PETA Continues Battle to Retire Ailing Elephants to Sanctuary
Posted at 1:28 PM (PDT) on Monday, May 3, 2004
Hot-Weather Animals’ Health in Decline After a Year at Lincoln Park Zoo
May 3, 2004
Nicole Meyer 757-622-7382
Chicago — Holding signs reading, "Lincoln Park Zoo: A Cold, Cruel Place for Elephants," PETA members will turn up the pressure on the Lincoln Park Zoo to retire three aging and ailing female African elephants to a sanctuary by protesting directly in front of the elephant exhibit on the zoo’s grounds:
Date: Tuesday, May 4
Time: 12 noon
Place: Elephant exhibit, Lincoln Park Zoo, 2001 N. Clark St.
All three elephants — who were discarded by the San Diego Wild Animal Park to make space for new, young elephants, captured in Africa — have been visibly suffering since arriving at Lincoln Park Zoo one year ago. In addition to the fact that they have spent many cold months warehoused in a concrete back room, one elephant has sustained a crippling leg injury, another is losing weight, and the third continually sways from side to side—a neurotic condition indicating severe stress. The injured elephant is apparently being kept from public display, which has led to speculation that her condition has worsened. Lincoln Park Zoo has refused to disclose the elephants’ medical records, keeper logs, and daily activity reports.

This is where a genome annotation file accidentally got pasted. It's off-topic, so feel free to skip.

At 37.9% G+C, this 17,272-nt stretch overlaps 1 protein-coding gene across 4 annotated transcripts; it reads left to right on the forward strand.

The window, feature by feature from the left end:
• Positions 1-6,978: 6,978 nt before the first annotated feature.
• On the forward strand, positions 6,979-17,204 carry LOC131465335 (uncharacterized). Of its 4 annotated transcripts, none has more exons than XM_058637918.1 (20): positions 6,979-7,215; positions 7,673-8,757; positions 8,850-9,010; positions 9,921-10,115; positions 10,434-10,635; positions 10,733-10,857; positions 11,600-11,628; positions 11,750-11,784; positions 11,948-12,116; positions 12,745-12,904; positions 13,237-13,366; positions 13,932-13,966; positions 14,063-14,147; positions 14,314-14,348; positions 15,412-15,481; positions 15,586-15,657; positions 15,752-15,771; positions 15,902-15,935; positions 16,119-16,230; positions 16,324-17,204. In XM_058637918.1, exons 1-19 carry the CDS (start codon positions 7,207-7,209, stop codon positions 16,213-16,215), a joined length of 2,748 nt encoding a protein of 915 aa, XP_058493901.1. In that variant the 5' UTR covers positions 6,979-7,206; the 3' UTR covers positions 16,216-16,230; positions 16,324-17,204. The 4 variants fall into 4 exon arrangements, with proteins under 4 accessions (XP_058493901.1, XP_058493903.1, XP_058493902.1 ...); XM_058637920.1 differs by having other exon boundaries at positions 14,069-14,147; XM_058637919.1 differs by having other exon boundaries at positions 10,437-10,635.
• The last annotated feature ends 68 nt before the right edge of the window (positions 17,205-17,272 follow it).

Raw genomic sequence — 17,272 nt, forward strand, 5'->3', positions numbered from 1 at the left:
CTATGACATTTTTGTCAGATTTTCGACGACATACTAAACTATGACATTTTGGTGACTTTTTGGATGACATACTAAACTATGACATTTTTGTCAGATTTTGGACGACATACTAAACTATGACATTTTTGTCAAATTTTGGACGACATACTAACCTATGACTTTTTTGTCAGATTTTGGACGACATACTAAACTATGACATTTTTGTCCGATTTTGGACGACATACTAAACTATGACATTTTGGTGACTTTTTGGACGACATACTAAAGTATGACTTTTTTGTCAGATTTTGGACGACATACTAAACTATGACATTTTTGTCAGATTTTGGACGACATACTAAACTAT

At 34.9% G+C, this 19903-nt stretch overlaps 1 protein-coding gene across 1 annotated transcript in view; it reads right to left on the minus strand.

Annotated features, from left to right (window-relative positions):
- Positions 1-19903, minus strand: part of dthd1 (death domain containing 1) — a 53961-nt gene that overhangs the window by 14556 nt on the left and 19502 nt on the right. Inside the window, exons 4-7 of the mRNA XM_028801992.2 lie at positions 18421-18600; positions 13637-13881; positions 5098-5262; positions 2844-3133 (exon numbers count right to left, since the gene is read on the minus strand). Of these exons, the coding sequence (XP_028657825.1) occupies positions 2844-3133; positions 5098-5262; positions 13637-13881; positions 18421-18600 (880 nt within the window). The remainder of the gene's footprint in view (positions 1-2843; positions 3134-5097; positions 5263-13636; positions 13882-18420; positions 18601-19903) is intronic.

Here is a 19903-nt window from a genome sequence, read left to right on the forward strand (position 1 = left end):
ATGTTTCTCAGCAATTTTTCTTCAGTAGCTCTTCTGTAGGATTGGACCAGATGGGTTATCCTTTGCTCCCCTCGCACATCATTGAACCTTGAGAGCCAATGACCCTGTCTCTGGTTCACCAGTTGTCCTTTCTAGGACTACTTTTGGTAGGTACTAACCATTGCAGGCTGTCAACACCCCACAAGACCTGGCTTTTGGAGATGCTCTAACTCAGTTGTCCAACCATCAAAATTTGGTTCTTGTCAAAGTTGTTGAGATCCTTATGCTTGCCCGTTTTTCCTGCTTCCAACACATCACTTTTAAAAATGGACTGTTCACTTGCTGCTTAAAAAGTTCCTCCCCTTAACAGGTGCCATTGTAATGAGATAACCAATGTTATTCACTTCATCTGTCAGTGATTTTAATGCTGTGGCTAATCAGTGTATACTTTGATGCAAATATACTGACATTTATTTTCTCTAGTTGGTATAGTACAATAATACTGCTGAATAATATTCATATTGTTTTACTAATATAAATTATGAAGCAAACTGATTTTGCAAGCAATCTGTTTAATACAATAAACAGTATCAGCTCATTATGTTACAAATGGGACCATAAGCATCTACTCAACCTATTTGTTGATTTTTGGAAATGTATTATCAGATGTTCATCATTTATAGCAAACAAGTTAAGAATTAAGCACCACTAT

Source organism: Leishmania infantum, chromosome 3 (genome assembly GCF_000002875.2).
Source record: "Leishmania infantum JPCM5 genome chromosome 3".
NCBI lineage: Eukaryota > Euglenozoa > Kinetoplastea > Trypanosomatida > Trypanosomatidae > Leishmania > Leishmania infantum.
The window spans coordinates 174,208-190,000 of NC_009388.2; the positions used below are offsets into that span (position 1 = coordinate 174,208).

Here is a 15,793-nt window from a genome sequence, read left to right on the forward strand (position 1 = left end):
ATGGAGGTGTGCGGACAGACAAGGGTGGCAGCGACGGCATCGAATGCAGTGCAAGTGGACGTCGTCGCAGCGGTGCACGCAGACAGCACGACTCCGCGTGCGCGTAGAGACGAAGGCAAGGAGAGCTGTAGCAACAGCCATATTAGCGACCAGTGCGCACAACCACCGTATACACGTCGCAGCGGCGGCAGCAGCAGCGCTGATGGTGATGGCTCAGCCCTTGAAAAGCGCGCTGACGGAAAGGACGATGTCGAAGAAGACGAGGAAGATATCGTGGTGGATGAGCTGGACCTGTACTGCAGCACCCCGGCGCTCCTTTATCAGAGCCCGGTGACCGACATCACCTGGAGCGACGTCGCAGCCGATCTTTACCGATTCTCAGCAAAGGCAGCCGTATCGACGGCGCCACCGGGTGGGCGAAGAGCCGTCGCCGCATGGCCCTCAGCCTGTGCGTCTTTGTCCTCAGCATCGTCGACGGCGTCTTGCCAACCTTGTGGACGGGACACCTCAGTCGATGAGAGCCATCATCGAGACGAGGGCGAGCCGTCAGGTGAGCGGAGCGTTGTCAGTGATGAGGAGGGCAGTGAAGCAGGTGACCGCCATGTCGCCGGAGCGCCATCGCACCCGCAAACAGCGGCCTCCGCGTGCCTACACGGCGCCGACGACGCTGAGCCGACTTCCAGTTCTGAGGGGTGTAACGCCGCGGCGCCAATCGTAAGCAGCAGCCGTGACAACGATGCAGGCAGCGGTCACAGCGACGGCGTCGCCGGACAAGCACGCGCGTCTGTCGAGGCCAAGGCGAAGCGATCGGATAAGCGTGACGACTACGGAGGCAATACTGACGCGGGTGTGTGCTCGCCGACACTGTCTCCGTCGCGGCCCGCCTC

Last December, actor and Chicago native Gillian Anderson wrote to the zoo’s director, Kevin Bell, pleading that he send the three elephants to a sanctuary with a climate and conditions that are more appropriate for African elephants. PETA has offered to pay for the animals’ transport to The Elephant Sanctuary in Tennessee. Ray Ryan, who cared for the elephants as their keeper for five years in San Diego and will be attending the protest, has stated, "It is my firm belief that these elephants are dying in their new environment, and if not retired to a sanctuary soon, will not last more than a few years at Lincoln Park Zoo."
"Zoo officials are interested in cash cows, and that deafened them to public pleas not to accept these elephants in the first place," says PETA Director Debbie Leahy. "Now they’re refusing to retire the elephants to a sanctuary and trying to cover up obvious signs that the animals are suffering."
Broadcast-quality footage of the three elephants is available. For more information, please visit PETA’s Web site SaveWildElephants.com.